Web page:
Google Faces Long Campaign to Win Enterprise Customers

By John Pallatto  |  Posted 2007-02-22 Print this article Print

Opinion: It would be sheer hubris for Google to claim that its online business application suite will soon challenge Microsoft Office for the loyalty of enterprise users. But the story may change in five years or so.

Google is smart to play coy about whether its online business application bundle is aimed at cutting into Microsoft Offices dominance on the enterprise desktop. It has a lot of work to do yet before an online suite like the newly introduced Google Apps Premier Edition can seriously challenge the solid position of Microsoft Office in enterprises. But only time and steady development and refinement of the applications will determine whether an on-demand, Web-based application suit can overturn the nearly 25-year dominance of packaged software. Then there is the question of whether Microsoft itself will choose to make a radical transition and develop the "Office Live" distribution model until it turns itself into a true software-as-a-service company that sells most of its software as Web-based applications.
It might be the logical move for Microsoft to make. But Microsoft would also have to transform its corporate structure. The current pricing model of software as a service greatly undercuts the price of most comparable on-premise packaged software because the cost of deploying and maintaining the software is sharply lower.
Click here to read Steven J. Vaughan-Nichols opinion that Google Apps have the stuff to hurt Microsoft Office. Microsoft would have to learn to prosper in a world where instead of selling packaged software for $250 to $500 a copy, it would need to make a profit selling software online for $50 to $150 per user. Microsoft might have to endure a significant downsizing before it could survive on such a pricing model. But that is exactly the challenge that Microsoft is facing in the long run. Its not going to happen overnight. Large enterprises are not going to shift to Google Apps just because it is a cheaper and less complicated alternative. These companies already have a lot invested in employee training, as well as in data and documents all stored in Microsoft Office formats. They will think long and hard before they would even seriously consider switching to an online office suite. The main barrier to adoption of online application services in this era of the Sarbanes-Oxley Act and government-mandated compliance with data integrity and security regulation is that enterprises simply cant afford to have their data managed off-site by a third party. Data stored on Googles servers isnt encrypted, and it cant offer any iron-clad guarantee that the data wont be compromised by an external hacker or an internal administrator. This is a difficult but not insoluble problem that SAAS companies will have to fix before large enterprises will buy into it. But there is at least one large and growing enterprise that isnt going to let these concerns hold it back from a complete switch from Microsoft Office to Google Apps. To show its commitment to SAAS and to support a fellow purveyor of on-demand applications,, which markets its flagship online customer relationship management application, intends to switch entirely from Microsoft Office to Google Apps. We dont plan to be buying Microsoft office or exchange any more," said CEO Marc Benioff. "We think it will take about a year for us to make the entire move," Benioff said. "We already have teams who have moved off of Microsofts products Next Page: Fighting a common enemy.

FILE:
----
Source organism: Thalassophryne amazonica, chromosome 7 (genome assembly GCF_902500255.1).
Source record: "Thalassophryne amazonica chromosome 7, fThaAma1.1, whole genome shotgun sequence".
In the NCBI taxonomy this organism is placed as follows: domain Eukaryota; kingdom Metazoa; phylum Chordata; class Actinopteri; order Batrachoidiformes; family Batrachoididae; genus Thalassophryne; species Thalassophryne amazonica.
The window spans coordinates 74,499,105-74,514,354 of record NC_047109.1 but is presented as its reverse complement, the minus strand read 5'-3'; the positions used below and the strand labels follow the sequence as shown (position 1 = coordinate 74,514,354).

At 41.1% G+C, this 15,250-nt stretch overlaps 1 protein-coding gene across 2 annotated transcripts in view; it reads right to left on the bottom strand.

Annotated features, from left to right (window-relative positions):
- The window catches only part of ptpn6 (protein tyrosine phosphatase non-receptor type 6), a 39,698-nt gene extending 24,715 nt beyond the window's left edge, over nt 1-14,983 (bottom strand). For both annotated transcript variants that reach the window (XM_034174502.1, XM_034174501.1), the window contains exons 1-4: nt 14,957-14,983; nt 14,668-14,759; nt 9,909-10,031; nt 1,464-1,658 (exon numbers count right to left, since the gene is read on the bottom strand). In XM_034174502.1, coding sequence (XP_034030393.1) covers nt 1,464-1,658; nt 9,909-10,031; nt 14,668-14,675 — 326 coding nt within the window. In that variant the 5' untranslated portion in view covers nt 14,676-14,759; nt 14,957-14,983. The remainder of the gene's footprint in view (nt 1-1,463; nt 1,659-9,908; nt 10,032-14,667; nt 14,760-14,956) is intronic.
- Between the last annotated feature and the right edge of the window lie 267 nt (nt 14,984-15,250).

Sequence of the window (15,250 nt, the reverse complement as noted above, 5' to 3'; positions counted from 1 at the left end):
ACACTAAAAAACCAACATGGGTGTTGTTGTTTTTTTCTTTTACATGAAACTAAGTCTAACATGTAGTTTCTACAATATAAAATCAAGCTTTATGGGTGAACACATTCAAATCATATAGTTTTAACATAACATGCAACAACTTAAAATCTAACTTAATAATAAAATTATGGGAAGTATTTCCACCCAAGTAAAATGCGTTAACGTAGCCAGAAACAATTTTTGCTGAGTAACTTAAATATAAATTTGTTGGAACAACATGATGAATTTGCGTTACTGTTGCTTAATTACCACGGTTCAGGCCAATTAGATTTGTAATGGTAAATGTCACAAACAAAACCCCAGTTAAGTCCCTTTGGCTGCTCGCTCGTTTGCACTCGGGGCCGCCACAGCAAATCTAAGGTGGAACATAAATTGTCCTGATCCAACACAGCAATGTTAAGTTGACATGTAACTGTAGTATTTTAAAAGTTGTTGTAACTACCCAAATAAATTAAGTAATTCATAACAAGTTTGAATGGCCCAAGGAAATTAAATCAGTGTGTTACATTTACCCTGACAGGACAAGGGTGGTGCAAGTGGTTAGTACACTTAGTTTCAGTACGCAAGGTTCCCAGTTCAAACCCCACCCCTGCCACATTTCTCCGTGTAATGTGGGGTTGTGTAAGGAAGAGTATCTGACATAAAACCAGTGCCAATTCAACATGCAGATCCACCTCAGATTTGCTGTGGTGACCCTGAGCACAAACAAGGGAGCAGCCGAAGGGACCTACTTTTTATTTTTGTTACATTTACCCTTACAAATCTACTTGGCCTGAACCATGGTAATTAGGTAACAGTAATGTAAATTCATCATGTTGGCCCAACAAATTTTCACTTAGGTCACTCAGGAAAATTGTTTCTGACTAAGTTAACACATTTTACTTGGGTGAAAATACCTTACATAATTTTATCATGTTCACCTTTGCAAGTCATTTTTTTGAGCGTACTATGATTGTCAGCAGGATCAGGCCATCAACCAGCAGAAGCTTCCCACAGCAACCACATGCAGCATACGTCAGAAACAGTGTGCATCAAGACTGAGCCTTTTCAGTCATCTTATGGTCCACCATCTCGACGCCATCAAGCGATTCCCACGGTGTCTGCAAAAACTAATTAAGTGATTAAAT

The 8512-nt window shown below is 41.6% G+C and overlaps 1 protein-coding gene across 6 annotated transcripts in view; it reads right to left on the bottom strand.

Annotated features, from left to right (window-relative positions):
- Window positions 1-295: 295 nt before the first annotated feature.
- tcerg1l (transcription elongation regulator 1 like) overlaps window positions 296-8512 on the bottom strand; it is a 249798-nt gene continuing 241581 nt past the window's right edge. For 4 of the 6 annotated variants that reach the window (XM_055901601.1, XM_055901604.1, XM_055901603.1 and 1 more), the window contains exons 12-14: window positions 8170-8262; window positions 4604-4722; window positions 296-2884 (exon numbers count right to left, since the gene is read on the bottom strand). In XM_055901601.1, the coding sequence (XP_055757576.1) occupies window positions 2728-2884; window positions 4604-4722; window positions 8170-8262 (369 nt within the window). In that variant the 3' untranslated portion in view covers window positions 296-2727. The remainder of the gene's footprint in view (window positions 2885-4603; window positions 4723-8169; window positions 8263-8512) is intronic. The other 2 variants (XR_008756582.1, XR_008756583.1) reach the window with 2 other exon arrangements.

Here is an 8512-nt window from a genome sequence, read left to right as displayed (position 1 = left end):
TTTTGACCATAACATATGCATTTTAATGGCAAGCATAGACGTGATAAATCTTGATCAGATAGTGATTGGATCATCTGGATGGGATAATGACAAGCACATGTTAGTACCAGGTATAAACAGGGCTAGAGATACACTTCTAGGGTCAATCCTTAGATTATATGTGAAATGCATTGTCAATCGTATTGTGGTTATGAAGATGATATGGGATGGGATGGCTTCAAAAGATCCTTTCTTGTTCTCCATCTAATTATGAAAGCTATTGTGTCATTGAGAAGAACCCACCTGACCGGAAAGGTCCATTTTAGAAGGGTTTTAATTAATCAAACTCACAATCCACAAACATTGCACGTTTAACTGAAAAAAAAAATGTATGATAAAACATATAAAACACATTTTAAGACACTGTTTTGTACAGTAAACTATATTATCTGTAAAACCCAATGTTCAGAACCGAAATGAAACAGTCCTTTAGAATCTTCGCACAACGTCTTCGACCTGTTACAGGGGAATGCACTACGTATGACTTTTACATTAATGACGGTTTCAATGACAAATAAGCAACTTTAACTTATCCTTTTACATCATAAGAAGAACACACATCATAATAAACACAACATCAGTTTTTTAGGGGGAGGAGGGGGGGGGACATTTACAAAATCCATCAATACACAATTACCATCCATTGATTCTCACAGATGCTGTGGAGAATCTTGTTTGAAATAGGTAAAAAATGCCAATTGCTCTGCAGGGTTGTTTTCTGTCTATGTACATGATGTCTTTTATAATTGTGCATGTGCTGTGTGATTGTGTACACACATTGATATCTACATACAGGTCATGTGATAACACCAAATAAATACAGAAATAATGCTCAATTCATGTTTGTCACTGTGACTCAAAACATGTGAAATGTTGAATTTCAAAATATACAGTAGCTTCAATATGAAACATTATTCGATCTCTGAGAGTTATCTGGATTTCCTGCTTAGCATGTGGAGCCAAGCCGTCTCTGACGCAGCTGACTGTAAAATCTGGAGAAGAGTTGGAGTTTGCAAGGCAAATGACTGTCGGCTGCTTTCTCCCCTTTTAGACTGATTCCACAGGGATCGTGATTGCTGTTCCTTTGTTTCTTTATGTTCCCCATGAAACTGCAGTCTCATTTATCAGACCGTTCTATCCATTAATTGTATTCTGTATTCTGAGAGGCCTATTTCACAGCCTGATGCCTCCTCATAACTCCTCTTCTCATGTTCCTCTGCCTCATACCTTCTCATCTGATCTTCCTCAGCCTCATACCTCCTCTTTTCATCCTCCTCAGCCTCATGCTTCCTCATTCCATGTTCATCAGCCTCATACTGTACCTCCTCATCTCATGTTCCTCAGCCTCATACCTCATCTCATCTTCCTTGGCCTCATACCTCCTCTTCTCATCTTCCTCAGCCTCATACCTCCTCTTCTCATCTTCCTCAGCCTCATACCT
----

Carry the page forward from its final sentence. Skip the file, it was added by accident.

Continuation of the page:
John Pallatto John Pallatto is's Managing Editor News/West Coast. He directs eWEEK's news coverage in Silicon Valley and throughout the West Coast region. He has more than 35 years of experience as a professional journalist, which began as a report with the Hartford Courant daily newspaper in Connecticut. He was also a member of the founding staff of PC Week in March 1984. Pallatto was PC Week's West Coast bureau chief, a senior editor at Ziff Davis' Internet Computing magazine and the West Coast bureau chief at Internet World magazine.

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